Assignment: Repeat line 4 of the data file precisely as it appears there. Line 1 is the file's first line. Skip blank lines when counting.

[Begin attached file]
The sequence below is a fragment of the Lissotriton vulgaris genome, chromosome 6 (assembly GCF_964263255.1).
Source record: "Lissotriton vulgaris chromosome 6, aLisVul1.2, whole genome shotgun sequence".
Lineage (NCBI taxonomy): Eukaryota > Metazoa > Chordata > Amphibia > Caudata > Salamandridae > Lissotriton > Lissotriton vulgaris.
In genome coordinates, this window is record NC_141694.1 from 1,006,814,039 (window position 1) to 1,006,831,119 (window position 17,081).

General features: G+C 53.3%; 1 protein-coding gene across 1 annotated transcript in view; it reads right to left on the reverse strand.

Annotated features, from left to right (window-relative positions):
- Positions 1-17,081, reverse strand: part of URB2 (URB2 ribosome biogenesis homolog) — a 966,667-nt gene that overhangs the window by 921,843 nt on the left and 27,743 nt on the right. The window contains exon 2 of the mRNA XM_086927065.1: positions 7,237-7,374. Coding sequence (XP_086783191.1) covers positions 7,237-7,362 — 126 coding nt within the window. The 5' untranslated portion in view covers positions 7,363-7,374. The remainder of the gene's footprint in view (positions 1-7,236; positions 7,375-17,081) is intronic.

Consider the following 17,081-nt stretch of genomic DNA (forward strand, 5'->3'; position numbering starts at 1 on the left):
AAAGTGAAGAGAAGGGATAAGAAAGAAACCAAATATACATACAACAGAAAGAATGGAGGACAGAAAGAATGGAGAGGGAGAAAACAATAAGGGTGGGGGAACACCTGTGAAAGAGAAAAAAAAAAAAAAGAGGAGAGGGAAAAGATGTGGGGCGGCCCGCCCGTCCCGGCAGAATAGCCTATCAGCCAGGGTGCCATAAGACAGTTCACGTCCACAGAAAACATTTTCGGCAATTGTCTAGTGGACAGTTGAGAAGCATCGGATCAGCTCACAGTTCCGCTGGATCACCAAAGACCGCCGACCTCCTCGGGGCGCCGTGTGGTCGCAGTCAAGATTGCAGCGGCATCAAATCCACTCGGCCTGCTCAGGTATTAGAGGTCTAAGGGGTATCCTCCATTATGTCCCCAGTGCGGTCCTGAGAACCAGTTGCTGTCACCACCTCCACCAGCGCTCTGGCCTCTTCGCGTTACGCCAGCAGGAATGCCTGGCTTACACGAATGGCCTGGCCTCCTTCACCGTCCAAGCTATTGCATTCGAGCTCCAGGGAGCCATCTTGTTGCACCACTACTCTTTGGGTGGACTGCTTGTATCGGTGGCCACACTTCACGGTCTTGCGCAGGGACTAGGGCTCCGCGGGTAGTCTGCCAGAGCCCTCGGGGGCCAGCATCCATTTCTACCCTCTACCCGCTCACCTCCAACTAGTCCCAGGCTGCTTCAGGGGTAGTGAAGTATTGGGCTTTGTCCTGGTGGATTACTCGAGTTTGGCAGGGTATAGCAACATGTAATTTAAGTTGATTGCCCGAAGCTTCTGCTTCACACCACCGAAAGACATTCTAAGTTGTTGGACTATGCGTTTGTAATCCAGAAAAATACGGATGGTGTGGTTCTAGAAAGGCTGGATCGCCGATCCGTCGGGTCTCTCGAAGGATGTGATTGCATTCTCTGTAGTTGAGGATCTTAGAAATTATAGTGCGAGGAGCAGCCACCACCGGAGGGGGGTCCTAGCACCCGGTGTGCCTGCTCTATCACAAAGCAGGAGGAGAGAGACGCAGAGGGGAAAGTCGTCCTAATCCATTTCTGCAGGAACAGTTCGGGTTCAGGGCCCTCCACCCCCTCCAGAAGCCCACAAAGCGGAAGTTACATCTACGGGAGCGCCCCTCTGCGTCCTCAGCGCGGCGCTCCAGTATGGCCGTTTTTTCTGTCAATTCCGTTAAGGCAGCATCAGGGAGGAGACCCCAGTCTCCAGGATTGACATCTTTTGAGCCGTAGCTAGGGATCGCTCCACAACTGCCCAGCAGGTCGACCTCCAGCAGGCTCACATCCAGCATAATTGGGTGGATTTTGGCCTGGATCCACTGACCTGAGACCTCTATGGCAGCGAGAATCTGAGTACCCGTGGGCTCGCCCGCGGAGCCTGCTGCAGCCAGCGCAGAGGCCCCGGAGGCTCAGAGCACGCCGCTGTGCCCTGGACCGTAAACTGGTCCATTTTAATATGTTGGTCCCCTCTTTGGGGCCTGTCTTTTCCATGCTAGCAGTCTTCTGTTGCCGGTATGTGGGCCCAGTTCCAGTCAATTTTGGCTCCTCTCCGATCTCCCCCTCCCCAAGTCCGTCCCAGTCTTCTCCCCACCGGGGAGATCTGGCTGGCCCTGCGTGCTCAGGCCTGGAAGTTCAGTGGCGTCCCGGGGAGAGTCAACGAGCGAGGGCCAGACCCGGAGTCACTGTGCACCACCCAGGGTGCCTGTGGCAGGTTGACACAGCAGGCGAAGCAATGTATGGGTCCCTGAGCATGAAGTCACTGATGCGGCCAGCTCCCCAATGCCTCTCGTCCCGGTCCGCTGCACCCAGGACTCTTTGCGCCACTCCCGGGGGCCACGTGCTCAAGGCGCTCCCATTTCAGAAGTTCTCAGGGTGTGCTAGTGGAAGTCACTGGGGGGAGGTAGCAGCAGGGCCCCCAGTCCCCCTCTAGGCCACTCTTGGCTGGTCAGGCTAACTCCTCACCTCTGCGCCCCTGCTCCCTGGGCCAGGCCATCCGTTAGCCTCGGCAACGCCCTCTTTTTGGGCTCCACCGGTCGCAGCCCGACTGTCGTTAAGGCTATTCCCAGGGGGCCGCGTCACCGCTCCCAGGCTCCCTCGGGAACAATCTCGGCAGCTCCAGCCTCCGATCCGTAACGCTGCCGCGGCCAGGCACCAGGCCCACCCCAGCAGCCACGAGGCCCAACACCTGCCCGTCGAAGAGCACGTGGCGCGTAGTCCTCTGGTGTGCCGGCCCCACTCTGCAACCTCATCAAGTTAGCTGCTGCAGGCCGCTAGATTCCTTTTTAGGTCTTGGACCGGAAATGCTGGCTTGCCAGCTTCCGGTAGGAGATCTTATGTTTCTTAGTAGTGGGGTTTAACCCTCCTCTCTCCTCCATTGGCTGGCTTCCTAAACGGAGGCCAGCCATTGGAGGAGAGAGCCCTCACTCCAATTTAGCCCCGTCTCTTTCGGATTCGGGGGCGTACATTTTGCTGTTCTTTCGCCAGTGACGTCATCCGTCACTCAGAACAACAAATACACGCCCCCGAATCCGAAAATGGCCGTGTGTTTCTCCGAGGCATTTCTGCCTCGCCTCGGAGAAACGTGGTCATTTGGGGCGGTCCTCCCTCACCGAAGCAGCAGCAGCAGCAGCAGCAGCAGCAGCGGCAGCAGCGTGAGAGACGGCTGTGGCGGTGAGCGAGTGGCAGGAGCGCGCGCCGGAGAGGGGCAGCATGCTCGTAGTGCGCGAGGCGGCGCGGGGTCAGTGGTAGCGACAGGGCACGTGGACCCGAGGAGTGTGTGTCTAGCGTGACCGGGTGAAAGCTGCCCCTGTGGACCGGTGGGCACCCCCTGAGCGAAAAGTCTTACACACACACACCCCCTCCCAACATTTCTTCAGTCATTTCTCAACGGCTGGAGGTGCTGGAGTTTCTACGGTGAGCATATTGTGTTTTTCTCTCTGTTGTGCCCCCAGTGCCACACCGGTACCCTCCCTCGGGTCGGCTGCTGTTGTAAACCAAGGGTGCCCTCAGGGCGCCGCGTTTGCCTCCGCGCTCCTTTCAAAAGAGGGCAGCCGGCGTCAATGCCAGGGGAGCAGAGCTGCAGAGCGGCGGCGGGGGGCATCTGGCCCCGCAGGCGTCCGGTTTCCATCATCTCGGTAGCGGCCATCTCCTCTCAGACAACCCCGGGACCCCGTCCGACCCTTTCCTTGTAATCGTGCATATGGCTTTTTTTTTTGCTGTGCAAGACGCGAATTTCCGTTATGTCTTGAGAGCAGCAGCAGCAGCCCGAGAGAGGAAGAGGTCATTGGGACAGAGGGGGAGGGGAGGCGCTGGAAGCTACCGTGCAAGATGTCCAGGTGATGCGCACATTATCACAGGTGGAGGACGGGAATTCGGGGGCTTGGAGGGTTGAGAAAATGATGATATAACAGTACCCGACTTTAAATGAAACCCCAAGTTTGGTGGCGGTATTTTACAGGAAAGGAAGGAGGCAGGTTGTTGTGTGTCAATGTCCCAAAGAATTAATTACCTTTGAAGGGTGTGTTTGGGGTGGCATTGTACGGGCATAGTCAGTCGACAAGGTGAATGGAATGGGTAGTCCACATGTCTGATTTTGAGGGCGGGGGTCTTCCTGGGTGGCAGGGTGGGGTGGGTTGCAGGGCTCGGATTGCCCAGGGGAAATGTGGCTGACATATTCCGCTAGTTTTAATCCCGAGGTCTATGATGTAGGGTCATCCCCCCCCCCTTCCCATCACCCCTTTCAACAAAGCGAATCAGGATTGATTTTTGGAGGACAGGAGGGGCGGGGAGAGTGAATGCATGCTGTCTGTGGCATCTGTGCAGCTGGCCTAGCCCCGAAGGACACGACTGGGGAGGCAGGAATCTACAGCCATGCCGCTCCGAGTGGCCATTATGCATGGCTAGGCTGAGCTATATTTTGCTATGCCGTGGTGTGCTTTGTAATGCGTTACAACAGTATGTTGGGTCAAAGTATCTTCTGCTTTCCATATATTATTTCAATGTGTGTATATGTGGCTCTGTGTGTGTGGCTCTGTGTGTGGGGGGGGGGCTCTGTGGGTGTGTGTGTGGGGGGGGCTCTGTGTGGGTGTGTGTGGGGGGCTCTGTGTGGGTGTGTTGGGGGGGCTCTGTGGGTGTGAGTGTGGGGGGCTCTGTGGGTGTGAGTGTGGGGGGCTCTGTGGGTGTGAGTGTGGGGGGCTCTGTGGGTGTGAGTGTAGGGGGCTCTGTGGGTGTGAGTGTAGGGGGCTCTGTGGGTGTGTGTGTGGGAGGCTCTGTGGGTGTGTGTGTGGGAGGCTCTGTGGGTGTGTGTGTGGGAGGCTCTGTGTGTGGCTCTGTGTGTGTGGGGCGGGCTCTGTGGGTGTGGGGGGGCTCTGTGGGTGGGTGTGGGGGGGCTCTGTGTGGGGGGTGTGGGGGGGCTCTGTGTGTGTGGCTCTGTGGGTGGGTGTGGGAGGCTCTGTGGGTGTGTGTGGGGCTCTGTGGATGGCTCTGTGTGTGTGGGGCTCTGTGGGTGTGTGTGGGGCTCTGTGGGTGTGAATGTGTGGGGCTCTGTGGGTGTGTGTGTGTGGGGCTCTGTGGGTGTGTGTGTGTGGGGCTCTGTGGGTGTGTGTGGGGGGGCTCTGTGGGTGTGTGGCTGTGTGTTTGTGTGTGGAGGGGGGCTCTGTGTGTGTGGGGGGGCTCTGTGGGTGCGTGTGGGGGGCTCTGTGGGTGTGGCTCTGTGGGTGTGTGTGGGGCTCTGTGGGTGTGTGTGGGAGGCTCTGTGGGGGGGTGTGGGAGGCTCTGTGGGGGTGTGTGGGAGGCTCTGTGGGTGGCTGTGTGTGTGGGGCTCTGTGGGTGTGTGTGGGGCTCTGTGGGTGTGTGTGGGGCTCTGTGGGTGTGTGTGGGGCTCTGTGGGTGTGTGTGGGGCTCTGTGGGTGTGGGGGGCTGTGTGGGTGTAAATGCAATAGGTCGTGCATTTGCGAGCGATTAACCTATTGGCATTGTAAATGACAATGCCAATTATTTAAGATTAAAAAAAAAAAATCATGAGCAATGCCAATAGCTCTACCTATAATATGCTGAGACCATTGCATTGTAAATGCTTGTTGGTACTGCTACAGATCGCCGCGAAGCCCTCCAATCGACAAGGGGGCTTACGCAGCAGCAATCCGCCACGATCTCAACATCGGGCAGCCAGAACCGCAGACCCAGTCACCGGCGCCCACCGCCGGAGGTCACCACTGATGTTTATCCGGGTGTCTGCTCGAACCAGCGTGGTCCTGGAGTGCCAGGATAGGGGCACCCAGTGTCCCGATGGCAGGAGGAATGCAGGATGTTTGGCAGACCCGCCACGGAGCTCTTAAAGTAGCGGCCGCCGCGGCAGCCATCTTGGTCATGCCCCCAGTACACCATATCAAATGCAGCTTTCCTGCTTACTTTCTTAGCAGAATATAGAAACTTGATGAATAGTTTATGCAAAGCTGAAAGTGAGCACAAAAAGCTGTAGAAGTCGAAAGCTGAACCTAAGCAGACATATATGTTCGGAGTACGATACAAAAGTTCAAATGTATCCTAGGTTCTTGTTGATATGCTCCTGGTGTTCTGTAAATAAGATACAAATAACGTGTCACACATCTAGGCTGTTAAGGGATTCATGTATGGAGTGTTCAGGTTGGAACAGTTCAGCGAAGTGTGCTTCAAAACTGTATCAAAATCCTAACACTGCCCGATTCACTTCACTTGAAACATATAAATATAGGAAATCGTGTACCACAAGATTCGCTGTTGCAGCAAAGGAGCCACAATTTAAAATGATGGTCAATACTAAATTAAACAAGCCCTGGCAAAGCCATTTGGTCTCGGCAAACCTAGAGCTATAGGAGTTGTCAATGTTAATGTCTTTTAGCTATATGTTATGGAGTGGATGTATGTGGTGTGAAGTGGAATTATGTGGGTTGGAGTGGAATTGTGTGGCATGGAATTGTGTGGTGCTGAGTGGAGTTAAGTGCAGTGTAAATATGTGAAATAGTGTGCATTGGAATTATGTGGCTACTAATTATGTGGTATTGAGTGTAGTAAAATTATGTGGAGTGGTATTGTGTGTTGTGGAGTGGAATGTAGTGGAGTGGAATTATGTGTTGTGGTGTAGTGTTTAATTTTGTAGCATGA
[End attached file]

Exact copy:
In genome coordinates, this window is record NC_141694.1 from 1,006,814,039 (window position 1) to 1,006,831,119 (window position 17,081).